Low credit score: What are the options?


Getting turned down for a home loan because of a low credit score can be disheartening. However, it doesn’t mean it’s the end of the road. The good news is it’s still possible to achieve the dream of owning a home. In this article, we explore the options available.  

What is a credit score? 

A credit score is derived from your previous borrowing history. 

If you miss a loan repayment, have moved money between several credit cards, or have applied for lots of credit over a short period, you may have a poor credit score. 

Your credit score can be anywhere between 0-1000. Generally, anything below 500 is considered a low credit score. 

The score is important because it’s how lenders assess risk. A low credit score will make it more difficult to get a first home loan. 

How do I find out my credit score? 

You can check credit scores for free through the following websites: 


What steps can I take to improve my credit score? 

Your credit score can change over time. And the number one way to improve your score is to make regular repayments and on time. There are plenty of online budgeting tools that will help you prioritise and get on top of your spending.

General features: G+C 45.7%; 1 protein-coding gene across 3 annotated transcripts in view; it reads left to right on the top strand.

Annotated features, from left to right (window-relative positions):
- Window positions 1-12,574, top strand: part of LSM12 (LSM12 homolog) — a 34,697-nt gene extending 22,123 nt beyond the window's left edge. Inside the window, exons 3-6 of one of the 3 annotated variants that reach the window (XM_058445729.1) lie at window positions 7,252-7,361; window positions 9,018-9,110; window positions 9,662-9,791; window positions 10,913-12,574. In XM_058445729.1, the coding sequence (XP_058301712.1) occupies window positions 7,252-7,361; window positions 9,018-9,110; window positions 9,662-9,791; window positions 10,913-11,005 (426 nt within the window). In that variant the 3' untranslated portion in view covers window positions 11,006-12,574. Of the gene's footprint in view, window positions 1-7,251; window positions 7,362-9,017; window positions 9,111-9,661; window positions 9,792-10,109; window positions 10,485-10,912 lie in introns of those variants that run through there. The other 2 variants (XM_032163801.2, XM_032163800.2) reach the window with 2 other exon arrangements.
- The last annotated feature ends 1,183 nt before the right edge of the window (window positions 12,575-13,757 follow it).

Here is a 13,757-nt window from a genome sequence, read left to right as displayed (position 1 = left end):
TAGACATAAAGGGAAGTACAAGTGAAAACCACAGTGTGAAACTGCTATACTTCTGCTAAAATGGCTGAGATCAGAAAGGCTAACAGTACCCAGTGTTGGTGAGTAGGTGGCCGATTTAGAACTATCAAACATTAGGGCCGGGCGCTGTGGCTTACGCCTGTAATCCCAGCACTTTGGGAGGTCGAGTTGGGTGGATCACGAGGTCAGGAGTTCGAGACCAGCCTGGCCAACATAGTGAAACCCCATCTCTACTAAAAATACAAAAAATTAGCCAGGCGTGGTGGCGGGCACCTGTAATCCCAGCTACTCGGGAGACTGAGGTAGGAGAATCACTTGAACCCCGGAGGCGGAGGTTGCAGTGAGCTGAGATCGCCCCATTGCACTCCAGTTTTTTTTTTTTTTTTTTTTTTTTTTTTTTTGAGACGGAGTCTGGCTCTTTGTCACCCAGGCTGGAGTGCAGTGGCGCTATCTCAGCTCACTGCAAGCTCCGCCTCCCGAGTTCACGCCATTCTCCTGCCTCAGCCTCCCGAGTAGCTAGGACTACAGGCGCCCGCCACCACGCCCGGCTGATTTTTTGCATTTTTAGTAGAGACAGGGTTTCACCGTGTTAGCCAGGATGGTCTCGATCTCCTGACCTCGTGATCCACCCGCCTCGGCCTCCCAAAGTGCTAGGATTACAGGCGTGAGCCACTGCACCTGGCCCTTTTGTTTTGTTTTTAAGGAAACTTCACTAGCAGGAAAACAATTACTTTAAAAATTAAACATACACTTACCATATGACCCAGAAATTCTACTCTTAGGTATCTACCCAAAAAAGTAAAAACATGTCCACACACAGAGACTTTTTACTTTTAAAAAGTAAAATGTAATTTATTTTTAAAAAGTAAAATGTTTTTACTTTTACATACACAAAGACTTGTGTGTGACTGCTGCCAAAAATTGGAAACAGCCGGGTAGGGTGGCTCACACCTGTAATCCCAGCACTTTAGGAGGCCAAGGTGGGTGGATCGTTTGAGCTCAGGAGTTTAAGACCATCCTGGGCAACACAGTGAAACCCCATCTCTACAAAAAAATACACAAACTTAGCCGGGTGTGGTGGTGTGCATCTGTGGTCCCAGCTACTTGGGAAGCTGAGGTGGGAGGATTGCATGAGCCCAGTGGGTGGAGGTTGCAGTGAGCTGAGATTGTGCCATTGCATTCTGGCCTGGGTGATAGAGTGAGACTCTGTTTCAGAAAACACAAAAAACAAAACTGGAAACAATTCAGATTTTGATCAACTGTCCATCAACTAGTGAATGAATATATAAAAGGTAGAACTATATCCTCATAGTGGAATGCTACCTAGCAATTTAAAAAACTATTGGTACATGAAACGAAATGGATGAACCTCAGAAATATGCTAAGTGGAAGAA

Another possibility is to take out a debt consolidation loan. Rather than having several smaller loans, all your debts are consolidated into one loan, often with a lower interest rate. One loan rather than many is easier to manage and usually means you will be debt-free more quickly. 


Can I still get a home loan with a low credit score?

It may be more difficult to get a home loan, but it's not impossible. 

Loan Market’s expert team of advisers can help. With over 20 lenders, our advisers have access to the largest panel of lenders in New Zealand. Depending on the individual’s circumstances, some lenders will consider borrowers with a low credit score. Using our expert knowledge, we shop around on the customer’s behalf to get the best deal possible.  Plus, we handle all the paperwork, saving valuable time and hassle. 

Another possibility is non-bank lenders. These financial institutions are often more flexible than mainstream banks. They tend to specialise in helping people who the bank has turned down. 

However, these lenders can offer higher interest rates to compensate for the increased risk. It’s important to note that with an improved history of good repayments, your credit score will increase over time. It’s then possible to refinance and get a better deal once your credit score has gone up. 


Loan Market: Expert help and advice 

The knowledgeable team at Loan Market is here to help. Even if you have a low credit score, our expert adviser team can help you get back on track.